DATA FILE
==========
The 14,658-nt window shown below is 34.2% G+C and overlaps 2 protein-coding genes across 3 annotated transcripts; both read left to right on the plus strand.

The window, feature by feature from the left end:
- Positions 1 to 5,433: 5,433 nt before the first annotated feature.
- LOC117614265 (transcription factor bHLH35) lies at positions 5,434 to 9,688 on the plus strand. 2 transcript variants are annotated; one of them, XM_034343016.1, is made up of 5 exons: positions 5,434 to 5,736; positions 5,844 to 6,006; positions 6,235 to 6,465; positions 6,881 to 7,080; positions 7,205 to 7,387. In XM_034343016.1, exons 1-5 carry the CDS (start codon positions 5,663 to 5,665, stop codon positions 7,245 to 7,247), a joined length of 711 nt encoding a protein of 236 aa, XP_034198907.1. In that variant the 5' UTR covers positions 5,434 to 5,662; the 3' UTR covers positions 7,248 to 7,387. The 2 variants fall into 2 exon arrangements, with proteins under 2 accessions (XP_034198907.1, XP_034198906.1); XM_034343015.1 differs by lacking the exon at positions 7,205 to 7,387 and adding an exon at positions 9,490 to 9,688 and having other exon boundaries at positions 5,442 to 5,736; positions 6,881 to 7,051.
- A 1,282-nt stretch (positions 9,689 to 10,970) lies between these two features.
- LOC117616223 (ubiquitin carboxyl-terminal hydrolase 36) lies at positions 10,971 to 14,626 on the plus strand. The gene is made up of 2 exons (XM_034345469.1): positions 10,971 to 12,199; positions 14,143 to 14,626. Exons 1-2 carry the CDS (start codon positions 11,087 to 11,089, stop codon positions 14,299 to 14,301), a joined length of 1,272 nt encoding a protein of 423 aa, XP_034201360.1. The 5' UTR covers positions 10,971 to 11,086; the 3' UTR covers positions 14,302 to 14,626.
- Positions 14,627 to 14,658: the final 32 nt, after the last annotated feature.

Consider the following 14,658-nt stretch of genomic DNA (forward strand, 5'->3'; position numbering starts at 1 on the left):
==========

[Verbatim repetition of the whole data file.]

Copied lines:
The 14,658-nt window shown below is 34.2% G+C and overlaps 2 protein-coding genes across 3 annotated transcripts; both read left to right on the plus strand.

The window, feature by feature from the left end:
- Positions 1 to 5,433: 5,433 nt before the first annotated feature.
- LOC117614265 (transcription factor bHLH35) lies at positions 5,434 to 9,688 on the plus strand. 2 transcript variants are annotated; one of them, XM_034343016.1, is made up of 5 exons: positions 5,434 to 5,736; positions 5,844 to 6,006; positions 6,235 to 6,465; positions 6,881 to 7,080; positions 7,205 to 7,387. In XM_034343016.1, exons 1-5 carry the CDS (start codon positions 5,663 to 5,665, stop codon positions 7,245 to 7,247), a joined length of 711 nt encoding a protein of 236 aa, XP_034198907.1. In that variant the 5' UTR covers positions 5,434 to 5,662; the 3' UTR covers positions 7,248 to 7,387. The 2 variants fall into 2 exon arrangements, with proteins under 2 accessions (XP_034198907.1, XP_034198906.1); XM_034343015.1 differs by lacking the exon at positions 7,205 to 7,387 and adding an exon at positions 9,490 to 9,688 and having other exon boundaries at positions 5,442 to 5,736; positions 6,881 to 7,051.
- A 1,282-nt stretch (positions 9,689 to 10,970) lies between these two features.
- LOC117616223 (ubiquitin carboxyl-terminal hydrolase 36) lies at positions 10,971 to 14,626 on the plus strand. The gene is made up of 2 exons (XM_034345469.1): positions 10,971 to 12,199; positions 14,143 to 14,626. Exons 1-2 carry the CDS (start codon positions 11,087 to 11,089, stop codon positions 14,299 to 14,301), a joined length of 1,272 nt encoding a protein of 423 aa, XP_034201360.1. The 5' UTR covers positions 10,971 to 11,086; the 3' UTR covers positions 14,302 to 14,626.
- Positions 14,627 to 14,658: the final 32 nt, after the last annotated feature.

Consider the following 14,658-nt stretch of genomic DNA (forward strand, 5'->3'; position numbering starts at 1 on the left):